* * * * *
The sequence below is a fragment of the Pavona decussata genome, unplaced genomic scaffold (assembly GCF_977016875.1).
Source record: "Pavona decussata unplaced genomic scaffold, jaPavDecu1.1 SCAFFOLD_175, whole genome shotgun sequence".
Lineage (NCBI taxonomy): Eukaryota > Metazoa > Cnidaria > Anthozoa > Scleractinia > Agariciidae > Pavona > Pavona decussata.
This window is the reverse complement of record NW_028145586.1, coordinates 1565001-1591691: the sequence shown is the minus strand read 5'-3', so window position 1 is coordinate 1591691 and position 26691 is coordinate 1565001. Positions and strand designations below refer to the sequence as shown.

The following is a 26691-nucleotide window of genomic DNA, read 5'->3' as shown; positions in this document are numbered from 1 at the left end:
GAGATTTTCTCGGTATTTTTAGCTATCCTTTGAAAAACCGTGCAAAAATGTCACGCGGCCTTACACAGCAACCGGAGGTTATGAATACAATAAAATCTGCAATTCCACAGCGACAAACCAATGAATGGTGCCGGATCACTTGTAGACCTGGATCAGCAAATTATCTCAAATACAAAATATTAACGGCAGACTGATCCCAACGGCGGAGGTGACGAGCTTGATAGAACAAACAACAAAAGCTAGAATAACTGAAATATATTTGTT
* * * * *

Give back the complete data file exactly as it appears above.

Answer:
The sequence below is a fragment of the Pavona decussata genome, unplaced genomic scaffold (assembly GCF_977016875.1).
Source record: "Pavona decussata unplaced genomic scaffold, jaPavDecu1.1 SCAFFOLD_175, whole genome shotgun sequence".
Lineage (NCBI taxonomy): Eukaryota > Metazoa > Cnidaria > Anthozoa > Scleractinia > Agariciidae > Pavona > Pavona decussata.
This window is the reverse complement of record NW_028145586.1, coordinates 1565001-1591691: the sequence shown is the minus strand read 5'-3', so window position 1 is coordinate 1591691 and position 26691 is coordinate 1565001. Positions and strand designations below refer to the sequence as shown.

The following is a 26691-nucleotide window of genomic DNA, read 5'->3' as shown; positions in this document are numbered from 1 at the left end:
GAGATTTTCTCGGTATTTTTAGCTATCCTTTGAAAAACCGTGCAAAAATGTCACGCGGCCTTACACAGCAACCGGAGGTTATGAATACAATAAAATCTGCAATTCCACAGCGACAAACCAATGAATGGTGCCGGATCACTTGTAGACCTGGATCAGCAAATTATCTCAAATACAAAATATTAACGGCAGACTGATCCCAACGGCGGAGGTGACGAGCTTGATAGAACAAACAACAAAAGCTAGAATAACTGAAATATATTTGTT